I'm Starting a new series where I’ll be looking at artifacts from the not-so-distant past as a way to see how things have progressed since—it's called REWIND.
In August of 2005, Businessweek featured and article making the case that the business world needed to think more creatively—more like designers. The article goes on to mention some of the Schools that have embraced Design Thinking, creating new curriculum geared at combining business training with creative problem solving:
“At the Haas School of Business at the University of California at Berkeley, Sara L. Beckman, a senior lecturer in operations, teaches a course called Design as a Strategic Business Issue. Beckman has teamed up with IDEO, Berkeley's School of Engineering, and California College of the Arts to teach a course called Managing the New Product Development Process. For many MBAs, it's the first time they have ever worked with non-business people on projects. "The analytical MBA focuses on solving a problem, but the design process focuses on problem-finding," says Beckman.”
The article goes on to point out that major corporations are embracing this thinking from the top down:
“Many companies are going directly to top design firms to set up customized executive-education sessions. Most of these involve getting the CEO and his top managers out shopping for the things their company sells. It's a game of "be your customer" that, despite its simplicity, can have enormous impact. Samsung has learned a great deal about design by attending various sessions at IDEO and other consulting firms.”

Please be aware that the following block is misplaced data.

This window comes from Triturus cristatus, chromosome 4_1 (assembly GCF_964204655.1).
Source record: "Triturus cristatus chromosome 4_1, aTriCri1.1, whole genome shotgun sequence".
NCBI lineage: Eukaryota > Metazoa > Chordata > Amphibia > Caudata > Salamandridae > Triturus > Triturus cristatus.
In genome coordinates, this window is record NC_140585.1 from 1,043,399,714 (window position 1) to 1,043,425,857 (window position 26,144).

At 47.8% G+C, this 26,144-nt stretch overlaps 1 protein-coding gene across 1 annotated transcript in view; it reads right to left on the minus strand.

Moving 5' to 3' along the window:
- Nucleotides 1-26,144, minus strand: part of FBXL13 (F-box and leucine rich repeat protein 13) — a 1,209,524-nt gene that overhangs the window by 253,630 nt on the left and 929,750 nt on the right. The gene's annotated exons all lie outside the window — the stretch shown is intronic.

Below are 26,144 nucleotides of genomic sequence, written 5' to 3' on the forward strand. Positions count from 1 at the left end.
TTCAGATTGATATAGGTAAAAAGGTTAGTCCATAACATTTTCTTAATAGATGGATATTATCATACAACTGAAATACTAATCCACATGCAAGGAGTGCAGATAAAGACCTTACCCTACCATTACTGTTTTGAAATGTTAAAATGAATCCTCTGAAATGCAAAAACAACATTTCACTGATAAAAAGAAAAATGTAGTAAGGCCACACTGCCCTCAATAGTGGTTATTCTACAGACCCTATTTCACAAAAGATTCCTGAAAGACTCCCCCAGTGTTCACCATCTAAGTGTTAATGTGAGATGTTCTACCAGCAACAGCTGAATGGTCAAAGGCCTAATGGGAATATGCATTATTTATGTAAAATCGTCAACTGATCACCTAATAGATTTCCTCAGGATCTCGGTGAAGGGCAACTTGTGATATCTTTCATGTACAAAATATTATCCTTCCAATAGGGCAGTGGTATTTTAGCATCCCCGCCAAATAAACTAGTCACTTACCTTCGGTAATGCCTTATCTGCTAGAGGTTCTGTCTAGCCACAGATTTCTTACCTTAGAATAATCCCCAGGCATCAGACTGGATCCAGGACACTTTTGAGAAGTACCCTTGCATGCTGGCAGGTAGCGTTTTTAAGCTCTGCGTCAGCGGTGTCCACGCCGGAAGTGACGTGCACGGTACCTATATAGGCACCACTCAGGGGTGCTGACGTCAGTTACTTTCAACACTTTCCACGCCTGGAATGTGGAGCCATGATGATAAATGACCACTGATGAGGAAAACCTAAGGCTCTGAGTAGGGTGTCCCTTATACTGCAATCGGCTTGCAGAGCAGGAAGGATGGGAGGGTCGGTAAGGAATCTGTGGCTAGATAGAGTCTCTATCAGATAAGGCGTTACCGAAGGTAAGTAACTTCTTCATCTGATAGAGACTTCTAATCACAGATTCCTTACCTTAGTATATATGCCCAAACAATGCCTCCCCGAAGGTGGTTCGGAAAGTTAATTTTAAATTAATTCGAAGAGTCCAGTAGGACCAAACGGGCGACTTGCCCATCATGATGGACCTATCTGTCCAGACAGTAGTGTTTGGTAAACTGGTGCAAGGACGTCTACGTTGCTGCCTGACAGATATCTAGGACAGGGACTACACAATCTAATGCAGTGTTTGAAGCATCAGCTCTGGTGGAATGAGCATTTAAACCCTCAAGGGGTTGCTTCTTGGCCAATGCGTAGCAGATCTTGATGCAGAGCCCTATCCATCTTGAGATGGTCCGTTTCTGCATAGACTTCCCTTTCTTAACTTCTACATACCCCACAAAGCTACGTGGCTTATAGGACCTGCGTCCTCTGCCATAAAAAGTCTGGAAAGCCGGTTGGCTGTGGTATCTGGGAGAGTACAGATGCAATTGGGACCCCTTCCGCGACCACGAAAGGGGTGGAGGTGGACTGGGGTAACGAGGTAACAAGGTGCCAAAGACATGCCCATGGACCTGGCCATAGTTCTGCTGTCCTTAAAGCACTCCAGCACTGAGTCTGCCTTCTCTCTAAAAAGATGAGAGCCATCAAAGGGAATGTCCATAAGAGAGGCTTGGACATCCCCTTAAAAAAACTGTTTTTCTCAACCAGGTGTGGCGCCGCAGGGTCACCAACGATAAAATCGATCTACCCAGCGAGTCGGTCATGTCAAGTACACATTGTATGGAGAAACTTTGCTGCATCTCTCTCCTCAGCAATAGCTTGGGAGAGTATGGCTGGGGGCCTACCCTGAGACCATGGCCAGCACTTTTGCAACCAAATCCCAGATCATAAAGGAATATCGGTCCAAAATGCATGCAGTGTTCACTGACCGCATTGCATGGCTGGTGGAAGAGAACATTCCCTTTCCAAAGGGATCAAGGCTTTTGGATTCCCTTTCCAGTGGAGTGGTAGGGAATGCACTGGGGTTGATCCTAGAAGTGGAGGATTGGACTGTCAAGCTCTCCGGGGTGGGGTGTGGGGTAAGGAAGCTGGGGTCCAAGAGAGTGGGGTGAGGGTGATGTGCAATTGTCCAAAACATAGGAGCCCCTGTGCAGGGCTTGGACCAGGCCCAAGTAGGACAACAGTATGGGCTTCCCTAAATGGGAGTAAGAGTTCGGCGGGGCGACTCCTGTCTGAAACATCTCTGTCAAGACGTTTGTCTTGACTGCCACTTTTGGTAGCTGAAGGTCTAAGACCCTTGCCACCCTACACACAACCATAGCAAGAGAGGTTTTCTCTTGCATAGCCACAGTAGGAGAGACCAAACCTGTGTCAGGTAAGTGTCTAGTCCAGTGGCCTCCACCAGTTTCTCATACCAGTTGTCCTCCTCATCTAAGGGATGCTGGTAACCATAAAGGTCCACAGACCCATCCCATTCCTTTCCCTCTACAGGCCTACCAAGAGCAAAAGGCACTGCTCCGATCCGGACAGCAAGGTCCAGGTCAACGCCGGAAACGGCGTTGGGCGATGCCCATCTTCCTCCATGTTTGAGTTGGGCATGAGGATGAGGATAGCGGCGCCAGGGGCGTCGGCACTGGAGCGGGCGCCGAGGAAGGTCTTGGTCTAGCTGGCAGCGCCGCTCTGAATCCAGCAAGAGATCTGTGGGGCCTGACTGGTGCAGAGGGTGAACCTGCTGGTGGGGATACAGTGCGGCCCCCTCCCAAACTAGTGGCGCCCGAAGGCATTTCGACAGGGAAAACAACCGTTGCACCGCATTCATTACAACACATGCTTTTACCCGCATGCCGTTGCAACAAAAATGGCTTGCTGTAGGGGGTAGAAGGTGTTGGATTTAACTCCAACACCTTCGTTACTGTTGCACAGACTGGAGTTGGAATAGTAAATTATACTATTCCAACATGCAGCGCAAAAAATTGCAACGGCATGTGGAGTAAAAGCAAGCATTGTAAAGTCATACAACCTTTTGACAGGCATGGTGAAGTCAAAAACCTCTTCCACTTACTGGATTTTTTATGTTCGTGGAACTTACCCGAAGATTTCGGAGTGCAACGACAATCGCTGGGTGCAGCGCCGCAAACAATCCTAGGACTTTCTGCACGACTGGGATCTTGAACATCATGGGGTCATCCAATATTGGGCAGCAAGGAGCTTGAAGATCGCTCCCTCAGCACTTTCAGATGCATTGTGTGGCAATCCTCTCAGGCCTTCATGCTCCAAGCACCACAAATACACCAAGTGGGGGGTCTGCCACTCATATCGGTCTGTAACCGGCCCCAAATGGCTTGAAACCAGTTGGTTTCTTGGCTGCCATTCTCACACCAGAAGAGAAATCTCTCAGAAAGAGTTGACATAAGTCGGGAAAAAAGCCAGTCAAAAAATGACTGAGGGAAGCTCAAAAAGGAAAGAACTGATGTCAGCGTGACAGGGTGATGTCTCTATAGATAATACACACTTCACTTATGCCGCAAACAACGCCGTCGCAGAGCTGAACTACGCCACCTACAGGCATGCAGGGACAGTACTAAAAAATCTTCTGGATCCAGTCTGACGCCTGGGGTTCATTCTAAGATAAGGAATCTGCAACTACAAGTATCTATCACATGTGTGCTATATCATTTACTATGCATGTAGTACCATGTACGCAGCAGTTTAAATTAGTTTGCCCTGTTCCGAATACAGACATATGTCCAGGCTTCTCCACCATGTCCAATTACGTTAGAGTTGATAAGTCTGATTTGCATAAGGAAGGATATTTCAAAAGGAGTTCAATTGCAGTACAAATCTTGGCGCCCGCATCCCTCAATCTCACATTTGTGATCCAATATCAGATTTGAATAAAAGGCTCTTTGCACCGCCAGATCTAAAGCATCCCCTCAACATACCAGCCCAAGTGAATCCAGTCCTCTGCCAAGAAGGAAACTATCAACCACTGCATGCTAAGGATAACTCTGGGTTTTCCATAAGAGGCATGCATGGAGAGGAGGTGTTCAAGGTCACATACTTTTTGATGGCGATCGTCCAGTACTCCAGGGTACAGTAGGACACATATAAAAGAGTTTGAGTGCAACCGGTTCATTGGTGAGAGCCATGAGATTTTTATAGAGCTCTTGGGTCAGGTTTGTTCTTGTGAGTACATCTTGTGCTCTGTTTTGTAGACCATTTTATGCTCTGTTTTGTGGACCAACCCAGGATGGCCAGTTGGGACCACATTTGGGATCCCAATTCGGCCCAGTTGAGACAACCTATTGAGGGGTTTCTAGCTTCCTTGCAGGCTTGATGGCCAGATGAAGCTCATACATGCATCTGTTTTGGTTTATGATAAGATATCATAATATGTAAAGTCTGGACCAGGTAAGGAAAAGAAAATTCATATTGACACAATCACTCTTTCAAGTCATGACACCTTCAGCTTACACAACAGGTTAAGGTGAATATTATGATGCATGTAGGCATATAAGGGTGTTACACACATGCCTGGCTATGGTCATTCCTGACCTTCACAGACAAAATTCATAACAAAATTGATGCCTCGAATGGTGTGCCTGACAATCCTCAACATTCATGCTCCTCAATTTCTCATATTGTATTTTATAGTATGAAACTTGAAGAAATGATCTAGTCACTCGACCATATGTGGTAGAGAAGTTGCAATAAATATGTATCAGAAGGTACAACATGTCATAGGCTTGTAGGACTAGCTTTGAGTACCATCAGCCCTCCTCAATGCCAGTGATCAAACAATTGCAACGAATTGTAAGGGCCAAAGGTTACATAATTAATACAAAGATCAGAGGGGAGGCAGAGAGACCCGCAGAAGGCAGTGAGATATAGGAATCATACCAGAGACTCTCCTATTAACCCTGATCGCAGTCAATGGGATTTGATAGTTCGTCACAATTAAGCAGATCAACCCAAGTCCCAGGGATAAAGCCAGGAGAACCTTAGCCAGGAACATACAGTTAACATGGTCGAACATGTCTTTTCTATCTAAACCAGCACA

So nearly a year later, the D-School movement seems to be going strong. The Rotman School of Management talks about the “creative age”. The IIT’s Masters of Design Methods program is gaining traction, and even the Kellogg School of Management has gotten into the mix.
But do you have to go back to school to “get with the program”? Depends on your current career. Whenever I go to an event and listen to the case studies—though usually inspired, I realize that I am practicing much of what is being taught in their schools. If you are not in this boat and want to be—then going back to school can be an option, but the biggest distinction between Design Thinking and general education is that regardless of learning methods—with Design, something needs to be produced. I learned this early on in my time spent at Pratt. Design is a creative process—at it’s core it’s problem solving. If you haven’t demonstrated how a problem has been solved, then you’re only learning theory. And in the world of Design—theory only flies so far.